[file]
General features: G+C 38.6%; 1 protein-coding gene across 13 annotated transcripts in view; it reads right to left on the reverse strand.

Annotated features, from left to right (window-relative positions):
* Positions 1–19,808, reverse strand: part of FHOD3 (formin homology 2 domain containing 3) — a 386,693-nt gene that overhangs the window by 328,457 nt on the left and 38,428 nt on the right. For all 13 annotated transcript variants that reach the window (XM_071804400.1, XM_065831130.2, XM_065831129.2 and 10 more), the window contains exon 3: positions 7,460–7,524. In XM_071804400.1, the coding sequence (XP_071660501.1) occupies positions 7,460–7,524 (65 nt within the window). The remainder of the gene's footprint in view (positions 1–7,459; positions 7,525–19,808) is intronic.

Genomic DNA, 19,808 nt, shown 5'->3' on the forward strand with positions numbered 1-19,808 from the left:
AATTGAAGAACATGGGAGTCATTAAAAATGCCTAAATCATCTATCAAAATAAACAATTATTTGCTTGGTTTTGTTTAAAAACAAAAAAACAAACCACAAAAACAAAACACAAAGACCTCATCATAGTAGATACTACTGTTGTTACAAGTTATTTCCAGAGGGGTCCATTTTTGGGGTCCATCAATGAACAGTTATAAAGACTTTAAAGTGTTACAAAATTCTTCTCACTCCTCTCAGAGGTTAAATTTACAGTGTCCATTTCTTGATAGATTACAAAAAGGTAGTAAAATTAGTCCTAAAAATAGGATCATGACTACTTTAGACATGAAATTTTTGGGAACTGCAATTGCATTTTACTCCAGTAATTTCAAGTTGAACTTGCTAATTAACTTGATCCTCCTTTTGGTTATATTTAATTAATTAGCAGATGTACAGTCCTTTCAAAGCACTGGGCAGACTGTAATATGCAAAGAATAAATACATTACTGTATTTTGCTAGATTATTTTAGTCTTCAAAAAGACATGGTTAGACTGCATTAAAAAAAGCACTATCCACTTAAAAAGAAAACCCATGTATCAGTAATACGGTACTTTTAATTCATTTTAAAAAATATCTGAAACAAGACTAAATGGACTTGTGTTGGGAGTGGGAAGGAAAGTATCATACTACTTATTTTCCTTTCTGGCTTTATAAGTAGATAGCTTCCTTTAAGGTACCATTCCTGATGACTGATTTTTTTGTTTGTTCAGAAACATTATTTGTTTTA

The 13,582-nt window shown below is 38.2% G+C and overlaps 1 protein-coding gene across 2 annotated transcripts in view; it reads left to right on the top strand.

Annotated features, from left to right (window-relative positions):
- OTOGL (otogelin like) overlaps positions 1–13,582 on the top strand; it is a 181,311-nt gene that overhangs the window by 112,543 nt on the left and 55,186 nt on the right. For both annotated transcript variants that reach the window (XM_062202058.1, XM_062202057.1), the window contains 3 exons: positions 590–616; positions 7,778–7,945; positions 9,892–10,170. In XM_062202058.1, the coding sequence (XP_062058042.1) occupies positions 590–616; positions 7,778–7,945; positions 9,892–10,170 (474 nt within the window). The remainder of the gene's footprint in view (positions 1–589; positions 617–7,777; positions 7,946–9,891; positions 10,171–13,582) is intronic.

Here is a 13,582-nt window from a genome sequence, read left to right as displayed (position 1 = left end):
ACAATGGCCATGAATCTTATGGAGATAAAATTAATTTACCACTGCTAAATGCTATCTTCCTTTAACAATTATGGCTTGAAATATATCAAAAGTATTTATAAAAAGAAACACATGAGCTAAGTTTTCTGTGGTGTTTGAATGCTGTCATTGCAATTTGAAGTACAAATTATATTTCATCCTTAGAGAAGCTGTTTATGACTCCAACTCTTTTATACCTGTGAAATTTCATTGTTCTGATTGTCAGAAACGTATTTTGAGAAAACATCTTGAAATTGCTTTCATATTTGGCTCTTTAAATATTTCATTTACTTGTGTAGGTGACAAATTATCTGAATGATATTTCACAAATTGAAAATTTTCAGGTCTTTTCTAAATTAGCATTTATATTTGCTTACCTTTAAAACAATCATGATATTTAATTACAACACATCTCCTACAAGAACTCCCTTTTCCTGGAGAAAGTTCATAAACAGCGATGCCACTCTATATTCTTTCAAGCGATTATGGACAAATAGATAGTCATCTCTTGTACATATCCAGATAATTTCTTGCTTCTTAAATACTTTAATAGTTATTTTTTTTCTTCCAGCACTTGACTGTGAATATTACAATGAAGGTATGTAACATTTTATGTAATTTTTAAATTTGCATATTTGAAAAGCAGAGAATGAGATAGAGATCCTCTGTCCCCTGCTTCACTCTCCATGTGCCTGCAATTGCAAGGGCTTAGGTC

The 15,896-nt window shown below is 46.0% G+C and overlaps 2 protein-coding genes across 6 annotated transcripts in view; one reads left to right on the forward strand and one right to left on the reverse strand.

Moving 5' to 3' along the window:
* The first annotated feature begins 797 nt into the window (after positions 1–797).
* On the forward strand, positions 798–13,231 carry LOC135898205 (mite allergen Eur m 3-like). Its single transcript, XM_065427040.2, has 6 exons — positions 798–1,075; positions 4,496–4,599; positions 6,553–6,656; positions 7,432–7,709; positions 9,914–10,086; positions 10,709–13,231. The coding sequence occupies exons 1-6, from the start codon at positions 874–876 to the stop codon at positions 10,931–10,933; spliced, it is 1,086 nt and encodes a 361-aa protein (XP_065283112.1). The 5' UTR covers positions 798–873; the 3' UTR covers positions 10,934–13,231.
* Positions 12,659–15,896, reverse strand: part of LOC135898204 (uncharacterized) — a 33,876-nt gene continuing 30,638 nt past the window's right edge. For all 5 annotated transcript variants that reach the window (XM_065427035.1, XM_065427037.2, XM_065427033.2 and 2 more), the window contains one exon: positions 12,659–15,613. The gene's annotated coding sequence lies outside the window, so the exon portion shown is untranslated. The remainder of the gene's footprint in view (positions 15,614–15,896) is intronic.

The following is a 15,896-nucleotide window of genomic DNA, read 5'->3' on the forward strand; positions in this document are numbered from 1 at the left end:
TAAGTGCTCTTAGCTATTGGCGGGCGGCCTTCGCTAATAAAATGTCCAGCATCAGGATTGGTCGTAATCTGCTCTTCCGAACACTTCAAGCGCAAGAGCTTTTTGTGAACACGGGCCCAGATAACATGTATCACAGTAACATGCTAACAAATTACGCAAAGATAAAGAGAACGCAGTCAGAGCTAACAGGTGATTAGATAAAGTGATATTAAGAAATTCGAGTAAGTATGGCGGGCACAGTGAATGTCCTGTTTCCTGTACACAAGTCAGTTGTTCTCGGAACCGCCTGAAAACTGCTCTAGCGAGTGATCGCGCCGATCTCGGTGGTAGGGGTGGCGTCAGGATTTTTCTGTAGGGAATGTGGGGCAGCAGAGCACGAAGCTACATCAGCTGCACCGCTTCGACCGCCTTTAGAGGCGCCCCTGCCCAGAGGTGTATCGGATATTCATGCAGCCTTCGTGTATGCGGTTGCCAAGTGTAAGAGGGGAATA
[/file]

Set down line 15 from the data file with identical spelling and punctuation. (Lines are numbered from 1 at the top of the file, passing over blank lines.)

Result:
* Positions 12,659–15,896, reverse strand: part of LOC135898204 (uncharacterized) — a 33,876-nt gene continuing 30,638 nt past the window's right edge. For all 5 annotated transcript variants that reach the window (XM_065427035.1, XM_065427037.2, XM_065427033.2 and 2 more), the window contains one exon: positions 12,659–15,613. The gene's annotated coding sequence lies outside the window, so the exon portion shown is untranslated. The remainder of the gene's footprint in view (positions 15,614–15,896) is intronic.